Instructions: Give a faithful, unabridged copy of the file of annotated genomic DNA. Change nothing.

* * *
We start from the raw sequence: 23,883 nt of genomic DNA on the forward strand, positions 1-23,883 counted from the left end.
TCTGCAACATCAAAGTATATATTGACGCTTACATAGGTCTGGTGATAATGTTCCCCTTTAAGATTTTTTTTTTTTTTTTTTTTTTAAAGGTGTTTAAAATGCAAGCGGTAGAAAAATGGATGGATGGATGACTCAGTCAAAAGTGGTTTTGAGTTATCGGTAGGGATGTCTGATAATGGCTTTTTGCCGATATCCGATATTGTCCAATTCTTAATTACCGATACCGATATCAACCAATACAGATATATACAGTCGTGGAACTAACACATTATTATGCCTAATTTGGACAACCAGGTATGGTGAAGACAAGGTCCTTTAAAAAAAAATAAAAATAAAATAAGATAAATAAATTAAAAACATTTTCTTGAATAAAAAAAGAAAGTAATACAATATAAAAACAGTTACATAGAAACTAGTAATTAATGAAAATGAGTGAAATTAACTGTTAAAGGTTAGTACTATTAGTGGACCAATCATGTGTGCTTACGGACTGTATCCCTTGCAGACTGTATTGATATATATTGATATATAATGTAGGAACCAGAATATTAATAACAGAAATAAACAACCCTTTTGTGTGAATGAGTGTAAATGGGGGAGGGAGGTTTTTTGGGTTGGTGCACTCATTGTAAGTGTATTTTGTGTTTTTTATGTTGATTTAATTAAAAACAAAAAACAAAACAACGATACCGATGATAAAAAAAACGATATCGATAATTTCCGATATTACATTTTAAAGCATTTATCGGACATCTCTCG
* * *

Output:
We start from the raw sequence: 23,883 nt of genomic DNA on the forward strand, positions 1-23,883 counted from the left end.
TCTGCAACATCAAAGTATATATTGACGCTTACATAGGTCTGGTGATAATGTTCCCCTTTAAGATTTTTTTTTTTTTTTTTTTTTTAAAGGTGTTTAAAATGCAAGCGGTAGAAAAATGGATGGATGGATGACTCAGTCAAAAGTGGTTTTGAGTTATCGGTAGGGATGTCTGATAATGGCTTTTTGCCGATATCCGATATTGTCCAATTCTTAATTACCGATACCGATATCAACCAATACAGATATATACAGTCGTGGAACTAACACATTATTATGCCTAATTTGGACAACCAGGTATGGTGAAGACAAGGTCCTTTAAAAAAAAATAAAAATAAAATAAGATAAATAAATTAAAAACATTTTCTTGAATAAAAAAAGAAAGTAATACAATATAAAAACAGTTACATAGAAACTAGTAATTAATGAAAATGAGTGAAATTAACTGTTAAAGGTTAGTACTATTAGTGGACCAATCATGTGTGCTTACGGACTGTATCCCTTGCAGACTGTATTGATATATATTGATATATAATGTAGGAACCAGAATATTAATAACAGAAATAAACAACCCTTTTGTGTGAATGAGTGTAAATGGGGGAGGGAGGTTTTTTGGGTTGGTGCACTCATTGTAAGTGTATTTTGTGTTTTTTATGTTGATTTAATTAAAAACAAAAAACAAAACAACGATACCGATGATAAAAAAAACGATATCGATAATTTCCGATATTACATTTTAAAGCATTTATCGGACATCTCTCG